The commercial was for a heart medication. Based on the commercial, this drug is specifically formulated and created to allow for trips to greenhouses followed by researching flowers in a book, all while grinning like a complete lunatic.
As the footage rolled of this old man gesturing to a picture of a flower while smiling at the woman who was either his daughter or age-inappropriate wife, a voice popped up over the soft music in the background:
“Please let your doctor know if you have certain conditions as this may result in an increased risk of bleeding. While on (insert drug name here), please refrain from strenuous activity as bleeding may result. Internal bleeding may occur, so please contact your physician if an increase or drop of blood pressure occurs.”
This continued for the next 15 seconds, using the words bleeding and blood roughly 47 more times. The only way it would have been more alarming is if the man on the commercial had stopped planting flowers just as blood began spurt out of his neck, screaming through the clinched teeth of his idiotic grin.
As this commercial wrapped, the next began to roll. It was a drug that helps people quit smoking. The woman on-screen began to describe how free she felt now that she had ingested this drug for a specified amount of time. All the while, the woman was caring for her family, a picturesque scene as the woman interacted with her two young daughters.
Again, the voice came in:
“Some people had changes in behavior, thinking or mood, hostility, agitation, depressed mood and suicidal thoughts while on (insert drug name here).” I was a bit concerned. Apparently this drug will turn a person from a normal well-adjusted human being to a hostile depressed suicidal maniac who gets agitated easily. I felt worried for the two children. What if those changes in behavior happened while this mother was alone with her children? That would really put a damper on this charming family scene. Fortunately, the camera zoomed out to reveal that the father of the girls was there as well, so my worries were completely unfounded.
At times, it seems that drug side effects could be significantly worse than the original issue. I would imagine that visiting a doctor and being recommended a drug could be a confusing time:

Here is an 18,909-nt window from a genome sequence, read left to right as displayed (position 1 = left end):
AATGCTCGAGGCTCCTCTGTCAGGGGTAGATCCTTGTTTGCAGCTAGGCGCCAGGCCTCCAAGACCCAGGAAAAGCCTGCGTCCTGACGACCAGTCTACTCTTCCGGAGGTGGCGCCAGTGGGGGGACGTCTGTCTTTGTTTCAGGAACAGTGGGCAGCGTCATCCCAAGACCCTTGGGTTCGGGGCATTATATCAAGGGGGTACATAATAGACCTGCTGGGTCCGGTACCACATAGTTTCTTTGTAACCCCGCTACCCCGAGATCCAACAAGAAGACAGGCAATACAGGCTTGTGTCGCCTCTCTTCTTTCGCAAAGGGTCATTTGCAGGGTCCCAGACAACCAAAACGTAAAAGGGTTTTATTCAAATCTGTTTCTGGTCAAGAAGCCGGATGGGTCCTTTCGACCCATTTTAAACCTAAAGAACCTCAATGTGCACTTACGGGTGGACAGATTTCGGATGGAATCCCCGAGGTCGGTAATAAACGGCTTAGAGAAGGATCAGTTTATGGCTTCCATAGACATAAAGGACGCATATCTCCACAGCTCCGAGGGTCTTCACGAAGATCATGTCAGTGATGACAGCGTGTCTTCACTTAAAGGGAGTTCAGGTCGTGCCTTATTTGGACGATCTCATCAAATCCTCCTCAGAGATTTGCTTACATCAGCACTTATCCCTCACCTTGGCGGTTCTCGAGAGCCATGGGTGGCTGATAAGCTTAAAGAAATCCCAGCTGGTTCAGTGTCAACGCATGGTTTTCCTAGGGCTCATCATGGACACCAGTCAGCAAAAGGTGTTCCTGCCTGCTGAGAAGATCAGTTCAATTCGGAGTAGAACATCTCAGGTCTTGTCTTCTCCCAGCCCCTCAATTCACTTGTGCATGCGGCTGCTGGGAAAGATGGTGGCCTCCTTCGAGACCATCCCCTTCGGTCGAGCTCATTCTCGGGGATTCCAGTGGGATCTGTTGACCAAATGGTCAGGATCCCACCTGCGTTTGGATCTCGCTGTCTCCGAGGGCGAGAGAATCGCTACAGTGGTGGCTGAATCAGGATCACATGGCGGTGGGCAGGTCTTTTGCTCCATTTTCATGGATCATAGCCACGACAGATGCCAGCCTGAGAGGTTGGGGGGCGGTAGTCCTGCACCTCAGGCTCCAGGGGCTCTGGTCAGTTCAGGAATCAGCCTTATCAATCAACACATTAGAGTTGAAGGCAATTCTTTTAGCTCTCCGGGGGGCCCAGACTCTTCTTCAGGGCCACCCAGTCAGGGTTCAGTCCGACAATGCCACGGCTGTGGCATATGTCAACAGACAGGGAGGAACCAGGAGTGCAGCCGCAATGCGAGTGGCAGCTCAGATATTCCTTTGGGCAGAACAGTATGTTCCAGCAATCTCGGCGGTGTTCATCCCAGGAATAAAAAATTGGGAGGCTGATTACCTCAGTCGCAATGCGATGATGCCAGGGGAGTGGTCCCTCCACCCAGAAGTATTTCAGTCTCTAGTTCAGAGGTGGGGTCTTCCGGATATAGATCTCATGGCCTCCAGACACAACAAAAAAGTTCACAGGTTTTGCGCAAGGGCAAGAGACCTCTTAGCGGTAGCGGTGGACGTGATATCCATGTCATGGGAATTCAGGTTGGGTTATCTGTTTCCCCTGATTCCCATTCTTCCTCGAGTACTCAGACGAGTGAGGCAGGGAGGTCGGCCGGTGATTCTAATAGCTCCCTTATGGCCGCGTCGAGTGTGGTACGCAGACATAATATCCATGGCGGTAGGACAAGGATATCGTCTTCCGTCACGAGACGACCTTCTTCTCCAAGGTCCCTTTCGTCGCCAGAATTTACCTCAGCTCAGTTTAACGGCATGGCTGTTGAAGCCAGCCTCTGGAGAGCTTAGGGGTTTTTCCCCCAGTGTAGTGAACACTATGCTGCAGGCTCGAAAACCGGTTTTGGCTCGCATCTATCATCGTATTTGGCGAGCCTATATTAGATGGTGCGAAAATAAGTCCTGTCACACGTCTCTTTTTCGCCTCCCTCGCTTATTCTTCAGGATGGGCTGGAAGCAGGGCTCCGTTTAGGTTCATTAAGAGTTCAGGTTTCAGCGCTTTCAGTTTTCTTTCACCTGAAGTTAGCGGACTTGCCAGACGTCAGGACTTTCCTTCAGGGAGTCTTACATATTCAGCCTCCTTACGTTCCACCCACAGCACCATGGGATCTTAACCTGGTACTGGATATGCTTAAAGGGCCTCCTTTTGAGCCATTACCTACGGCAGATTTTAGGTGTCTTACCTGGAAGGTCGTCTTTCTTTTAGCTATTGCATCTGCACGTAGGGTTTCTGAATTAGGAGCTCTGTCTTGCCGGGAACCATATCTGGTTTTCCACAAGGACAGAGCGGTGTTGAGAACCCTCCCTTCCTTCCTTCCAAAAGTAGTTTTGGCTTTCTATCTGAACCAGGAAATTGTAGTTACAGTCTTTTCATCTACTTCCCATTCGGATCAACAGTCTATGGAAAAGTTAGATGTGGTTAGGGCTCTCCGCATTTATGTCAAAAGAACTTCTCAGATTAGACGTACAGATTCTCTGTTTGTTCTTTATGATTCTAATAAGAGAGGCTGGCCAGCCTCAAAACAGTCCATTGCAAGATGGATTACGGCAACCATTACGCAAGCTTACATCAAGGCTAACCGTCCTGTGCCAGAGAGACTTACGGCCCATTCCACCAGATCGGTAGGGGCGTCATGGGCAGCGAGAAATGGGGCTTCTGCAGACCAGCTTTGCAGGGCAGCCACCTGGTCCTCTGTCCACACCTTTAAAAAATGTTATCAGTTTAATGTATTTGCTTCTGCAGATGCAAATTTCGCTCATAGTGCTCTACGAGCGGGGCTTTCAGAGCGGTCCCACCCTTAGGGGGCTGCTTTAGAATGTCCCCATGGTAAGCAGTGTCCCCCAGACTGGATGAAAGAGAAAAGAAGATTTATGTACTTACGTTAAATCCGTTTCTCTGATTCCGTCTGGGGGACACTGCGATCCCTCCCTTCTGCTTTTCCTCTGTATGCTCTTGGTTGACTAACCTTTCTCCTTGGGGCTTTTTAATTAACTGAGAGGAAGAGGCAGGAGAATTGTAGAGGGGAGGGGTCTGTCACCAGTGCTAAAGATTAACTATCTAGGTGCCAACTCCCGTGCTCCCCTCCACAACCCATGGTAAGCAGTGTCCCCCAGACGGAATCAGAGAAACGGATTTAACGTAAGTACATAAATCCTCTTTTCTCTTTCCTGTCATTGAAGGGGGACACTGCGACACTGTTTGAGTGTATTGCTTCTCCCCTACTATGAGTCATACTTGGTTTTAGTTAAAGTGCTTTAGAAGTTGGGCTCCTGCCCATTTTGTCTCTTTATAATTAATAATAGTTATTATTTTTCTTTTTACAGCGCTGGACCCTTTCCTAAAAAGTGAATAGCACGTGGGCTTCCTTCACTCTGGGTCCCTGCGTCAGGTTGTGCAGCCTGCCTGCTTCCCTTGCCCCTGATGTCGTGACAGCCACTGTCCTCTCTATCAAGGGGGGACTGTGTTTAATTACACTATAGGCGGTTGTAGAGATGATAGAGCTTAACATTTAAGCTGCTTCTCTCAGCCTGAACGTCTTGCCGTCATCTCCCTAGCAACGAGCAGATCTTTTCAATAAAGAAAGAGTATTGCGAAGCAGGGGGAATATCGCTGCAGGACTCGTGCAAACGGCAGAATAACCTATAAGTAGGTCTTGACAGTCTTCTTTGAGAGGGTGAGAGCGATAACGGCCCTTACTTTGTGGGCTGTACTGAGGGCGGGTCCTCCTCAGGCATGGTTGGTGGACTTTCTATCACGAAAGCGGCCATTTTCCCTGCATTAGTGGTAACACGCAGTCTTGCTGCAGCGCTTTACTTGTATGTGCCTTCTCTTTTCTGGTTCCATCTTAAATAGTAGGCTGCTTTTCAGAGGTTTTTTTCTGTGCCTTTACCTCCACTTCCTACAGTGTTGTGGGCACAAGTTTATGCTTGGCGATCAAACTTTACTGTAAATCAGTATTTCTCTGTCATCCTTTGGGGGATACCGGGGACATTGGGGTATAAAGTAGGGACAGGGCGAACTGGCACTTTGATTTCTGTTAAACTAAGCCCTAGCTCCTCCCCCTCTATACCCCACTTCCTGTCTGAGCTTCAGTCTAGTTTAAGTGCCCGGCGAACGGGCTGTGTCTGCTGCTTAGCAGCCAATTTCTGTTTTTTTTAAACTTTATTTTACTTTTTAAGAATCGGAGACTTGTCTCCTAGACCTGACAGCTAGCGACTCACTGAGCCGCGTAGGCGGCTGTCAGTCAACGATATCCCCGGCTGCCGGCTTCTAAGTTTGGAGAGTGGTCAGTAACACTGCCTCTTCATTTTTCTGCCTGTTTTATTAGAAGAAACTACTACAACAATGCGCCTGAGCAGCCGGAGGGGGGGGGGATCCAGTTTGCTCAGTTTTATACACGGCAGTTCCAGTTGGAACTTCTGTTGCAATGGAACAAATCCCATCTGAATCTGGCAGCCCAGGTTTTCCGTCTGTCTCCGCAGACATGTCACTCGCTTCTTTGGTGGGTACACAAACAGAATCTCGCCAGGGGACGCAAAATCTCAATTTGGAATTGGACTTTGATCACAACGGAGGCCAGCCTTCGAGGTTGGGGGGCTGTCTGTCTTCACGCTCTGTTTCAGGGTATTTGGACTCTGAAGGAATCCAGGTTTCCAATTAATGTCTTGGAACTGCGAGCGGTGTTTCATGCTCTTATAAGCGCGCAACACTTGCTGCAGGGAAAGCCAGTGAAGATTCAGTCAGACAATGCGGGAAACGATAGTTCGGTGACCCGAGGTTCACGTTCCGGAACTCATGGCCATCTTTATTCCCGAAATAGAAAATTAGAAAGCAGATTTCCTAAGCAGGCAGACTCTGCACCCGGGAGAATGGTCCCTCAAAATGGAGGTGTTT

“We’ve gotten the tests back and I’m going to write you a prescription to take care of your Psoriasis.”
“Okay! Thanks Doc! You wouldn’t believe how itchy my skin has been.”
“Well, this should take care of it Mr. Johnson. Now, there are a few things you should know about this drug. It will get rid of your Psoriasis, but there are a few side effects possible.”
“Nothing too crazy. Upset stomach, occasional drowsiness, invasive fungal infections that can affect your organs, dry mouth…
“Dry mouth? Oh, that’s when your mouth feels a lot more dry than normally does and…
“No, the third one.”
“Oh, the fungal infections? It’s a very rare chance, so don’t even worry about it. I mean, the odds of an infection are as likely as your chances of experiencing exasperation of your central nervous system or a lymphoma.”
“That happens too?!”
“I mean, it HAS… the chances aren’t great though.”
Now Mr. Johnson has to decide whether he would like to live with Psoriasis, a malady that will likely not kill you, or gamble that he will not be the one in 200,000 that gets a fungal infection in his vital organs. This would not be an easy decision for me. I have trouble picking food when at a restaurant and this is just like that only both options are terrible and one will probably make you die.
I guess if the drugs will make you as happy and well-adjusted as the people on the commercials, using them might be worth it. I would find myself always active, participating in outdoor activities and beaming like I never have before. It actually sounds like a great opportunity.
I wonder if I could take a drug for the side effect of the drug…